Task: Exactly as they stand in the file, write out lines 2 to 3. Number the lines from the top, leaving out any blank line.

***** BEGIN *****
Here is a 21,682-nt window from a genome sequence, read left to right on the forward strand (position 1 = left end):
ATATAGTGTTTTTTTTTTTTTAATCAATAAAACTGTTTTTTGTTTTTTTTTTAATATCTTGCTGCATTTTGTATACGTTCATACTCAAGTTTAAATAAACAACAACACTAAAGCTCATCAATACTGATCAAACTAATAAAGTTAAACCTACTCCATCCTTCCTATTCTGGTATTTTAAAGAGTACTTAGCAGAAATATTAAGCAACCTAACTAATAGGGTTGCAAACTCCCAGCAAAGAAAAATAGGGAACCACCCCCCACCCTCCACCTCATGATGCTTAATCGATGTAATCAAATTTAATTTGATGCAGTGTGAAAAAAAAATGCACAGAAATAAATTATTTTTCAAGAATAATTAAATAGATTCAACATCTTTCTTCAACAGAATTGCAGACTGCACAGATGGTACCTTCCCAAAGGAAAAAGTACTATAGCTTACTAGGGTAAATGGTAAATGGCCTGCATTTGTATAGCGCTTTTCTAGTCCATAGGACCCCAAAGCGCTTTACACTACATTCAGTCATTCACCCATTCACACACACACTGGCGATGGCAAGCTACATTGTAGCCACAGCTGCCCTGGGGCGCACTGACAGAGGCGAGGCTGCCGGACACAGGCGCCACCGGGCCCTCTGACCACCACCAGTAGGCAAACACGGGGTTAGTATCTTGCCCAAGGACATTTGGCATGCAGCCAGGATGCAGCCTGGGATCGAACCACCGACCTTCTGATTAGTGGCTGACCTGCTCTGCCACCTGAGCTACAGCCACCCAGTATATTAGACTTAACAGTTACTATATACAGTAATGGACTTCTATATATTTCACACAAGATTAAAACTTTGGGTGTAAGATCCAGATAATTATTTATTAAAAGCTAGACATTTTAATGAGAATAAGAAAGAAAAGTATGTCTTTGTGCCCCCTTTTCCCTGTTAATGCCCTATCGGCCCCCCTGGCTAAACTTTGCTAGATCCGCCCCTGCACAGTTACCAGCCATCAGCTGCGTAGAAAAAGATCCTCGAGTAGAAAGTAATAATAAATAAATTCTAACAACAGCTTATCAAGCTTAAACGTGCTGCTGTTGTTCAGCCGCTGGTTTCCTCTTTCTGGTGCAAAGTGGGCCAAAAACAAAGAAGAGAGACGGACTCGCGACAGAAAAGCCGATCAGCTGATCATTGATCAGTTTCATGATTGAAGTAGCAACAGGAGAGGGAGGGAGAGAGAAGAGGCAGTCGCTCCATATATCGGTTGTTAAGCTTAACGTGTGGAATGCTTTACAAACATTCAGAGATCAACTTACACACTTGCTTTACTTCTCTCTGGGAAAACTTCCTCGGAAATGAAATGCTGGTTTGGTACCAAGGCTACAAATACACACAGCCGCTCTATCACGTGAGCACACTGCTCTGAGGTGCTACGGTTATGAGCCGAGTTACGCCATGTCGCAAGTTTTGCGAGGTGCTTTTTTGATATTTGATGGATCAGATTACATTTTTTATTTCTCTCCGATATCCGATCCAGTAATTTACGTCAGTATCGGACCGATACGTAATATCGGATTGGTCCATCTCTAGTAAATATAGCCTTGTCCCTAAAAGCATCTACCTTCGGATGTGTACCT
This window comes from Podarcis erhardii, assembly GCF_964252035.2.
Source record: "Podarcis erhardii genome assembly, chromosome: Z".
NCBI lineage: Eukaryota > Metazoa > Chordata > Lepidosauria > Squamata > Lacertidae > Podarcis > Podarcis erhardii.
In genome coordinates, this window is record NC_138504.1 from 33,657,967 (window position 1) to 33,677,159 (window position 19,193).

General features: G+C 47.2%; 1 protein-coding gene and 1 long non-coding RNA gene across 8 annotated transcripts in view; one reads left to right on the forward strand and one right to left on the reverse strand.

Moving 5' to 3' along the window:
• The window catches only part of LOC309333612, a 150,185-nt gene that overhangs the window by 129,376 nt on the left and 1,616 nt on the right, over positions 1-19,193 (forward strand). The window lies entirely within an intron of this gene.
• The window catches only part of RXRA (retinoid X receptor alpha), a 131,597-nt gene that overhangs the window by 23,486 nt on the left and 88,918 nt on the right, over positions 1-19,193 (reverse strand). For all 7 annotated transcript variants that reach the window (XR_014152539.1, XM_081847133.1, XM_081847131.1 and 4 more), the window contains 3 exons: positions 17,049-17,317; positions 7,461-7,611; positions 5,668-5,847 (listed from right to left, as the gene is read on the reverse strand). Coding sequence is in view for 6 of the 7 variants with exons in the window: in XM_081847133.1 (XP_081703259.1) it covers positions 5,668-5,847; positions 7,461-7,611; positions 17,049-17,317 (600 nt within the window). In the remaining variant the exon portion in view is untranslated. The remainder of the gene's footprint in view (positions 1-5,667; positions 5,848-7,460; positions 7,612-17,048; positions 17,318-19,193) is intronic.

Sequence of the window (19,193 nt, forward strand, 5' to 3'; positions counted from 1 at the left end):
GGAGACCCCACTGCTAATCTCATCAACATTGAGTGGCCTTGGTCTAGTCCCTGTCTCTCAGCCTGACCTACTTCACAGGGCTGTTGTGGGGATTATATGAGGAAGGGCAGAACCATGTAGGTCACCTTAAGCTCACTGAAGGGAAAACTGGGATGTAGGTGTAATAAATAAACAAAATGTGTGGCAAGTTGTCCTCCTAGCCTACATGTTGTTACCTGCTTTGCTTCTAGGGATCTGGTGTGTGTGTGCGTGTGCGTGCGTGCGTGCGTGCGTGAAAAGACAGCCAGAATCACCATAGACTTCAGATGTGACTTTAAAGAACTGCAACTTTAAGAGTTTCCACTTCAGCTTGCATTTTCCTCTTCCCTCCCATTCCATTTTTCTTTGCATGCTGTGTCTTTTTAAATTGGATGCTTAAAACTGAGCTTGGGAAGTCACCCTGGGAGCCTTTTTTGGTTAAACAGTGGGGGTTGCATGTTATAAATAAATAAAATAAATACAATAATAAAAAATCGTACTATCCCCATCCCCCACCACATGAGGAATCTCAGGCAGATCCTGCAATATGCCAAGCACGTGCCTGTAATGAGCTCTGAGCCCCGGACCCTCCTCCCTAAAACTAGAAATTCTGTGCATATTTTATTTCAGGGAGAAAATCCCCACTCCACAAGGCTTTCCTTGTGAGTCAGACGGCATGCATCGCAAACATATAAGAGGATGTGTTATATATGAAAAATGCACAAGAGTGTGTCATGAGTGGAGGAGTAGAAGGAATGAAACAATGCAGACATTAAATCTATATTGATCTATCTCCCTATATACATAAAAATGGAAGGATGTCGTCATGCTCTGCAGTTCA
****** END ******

ATATAGTGTTTTTTTTTTTTTAATCAATAAAACTGTTTTTTGTTTTTTTTTTAATATCTTGCTGCATTTTGTATACGTTCATACTCAAGTTTAAATAAACAACAACACTAAAGCTCATCAATACTGATCAAACTAATAAAGTTAAACCTACTCCATCCTTCCTATTCTGGTATTTTAAAGAGTACTTAGCAGAAATATTAAGCAACCTAACTAATAGGGTTGCAAACTCCCAGCAAAGAAAAATAGGGAACCACCCCCCACCCTCCACCTCATGATGCTTAATCGATGTAATCAAATTTAATTTGATGCAGTGTGAAAAAAAAATGCACAGAAATAAATTATTTTTCAAGAATAATTAAATAGATTCAACATCTTTCTTCAACAGAATTGCAGACTGCACAGATGGTACCTTCCCAAAGGAAAAAGTACTATAGCTTACTAGGGTAAATGGTAAATGGCCTGCATTTGTATAGCGCTTTTCTAGTCCATAGGACCCCAAAGCGCTTTACACTACATTCAGTCATTCACCCATTCACACACACACTGGCGATGGCAAGCTACATTGTAGCCACAGCTGCCCTGGGGCGCACTGACAGAGGCGAGGCTGCCGGACACAGGCGCCACCGGGCCCTCTGACCACCACCAGTAGGCAAACACGGGGTTAGTATCTTGCCCAAGGACATTTGGCATGCAGCCAGGATGCAGCCTGGGATCGAACCACCGACCTTCTGATTAGTGGCTGACCTGCTCTGCCACCTGAGCTACAGCCACCCAGTATATTAGACTTAACAGTTACTATATACAGTAATGGACTTCTATATATTTCACACAAGATTAAAACTTTGGGTGTAAGATCCAGATAATTATTTATTAAAAGCTAGACATTTTAATGAGAATAAGAAAGAAAAGTATGTCTTTGTGCCCCCTTTTCCCTGTTAATGCCCTATCGGCCCCCCTGGCTAAACTTTGCTAGATCCGCCCCTGCACAGTTACCAGCCATCAGCTGCGTAGAAAAAGATCCTCGAGTAGAAAGTAATAATAAATAAATTCTAACAACAGCTTATCAAGCTTAAACGTGCTGCTGTTGTTCAGCCGCTGGTTTCCTCTTTCTGGTGCAAAGTGGGCCAAAAACAAAGAAGAGAGACGGACTCGCGACAGAAAAGCCGATCAGCTGATCATTGATCAGTTTCATGATTGAAGTAGCAACAGGAGAGGGAGGGAGAGAGAAGAGGCAGTCGCTCCATATATCGGTTGTTAAGCTTAACGTGTGGAATGCTTTACAAACATTCAGAGATCAACTTACACACTTGCTTTACTTCTCTCTGGGAAAACTTCCTCGGAAATGAAATGCTGGTTTGGTACCAAGGCTACAAATACACACAGCCGCTCTATCACGTGAGCACACTGCTCTGAGGTGCTACGGTTATGAGCCGAGTTACGCCATGTCGCAAGTTTTGCGAGGTGCTTTTTTGATATTTGATGGATCAGATTACATTTTTTATTTCTCTCCGATATCCGATCCAGTAATTTACGTCAGTATCGGACCGATACGTAATATCGGATTGGTCCATCTCTAGTAAATATAGCCTTGTCCCTAAAAGCATCTACCTTCGGATGTGTACCT
This window comes from Podarcis erhardii, assembly GCF_964252035.2.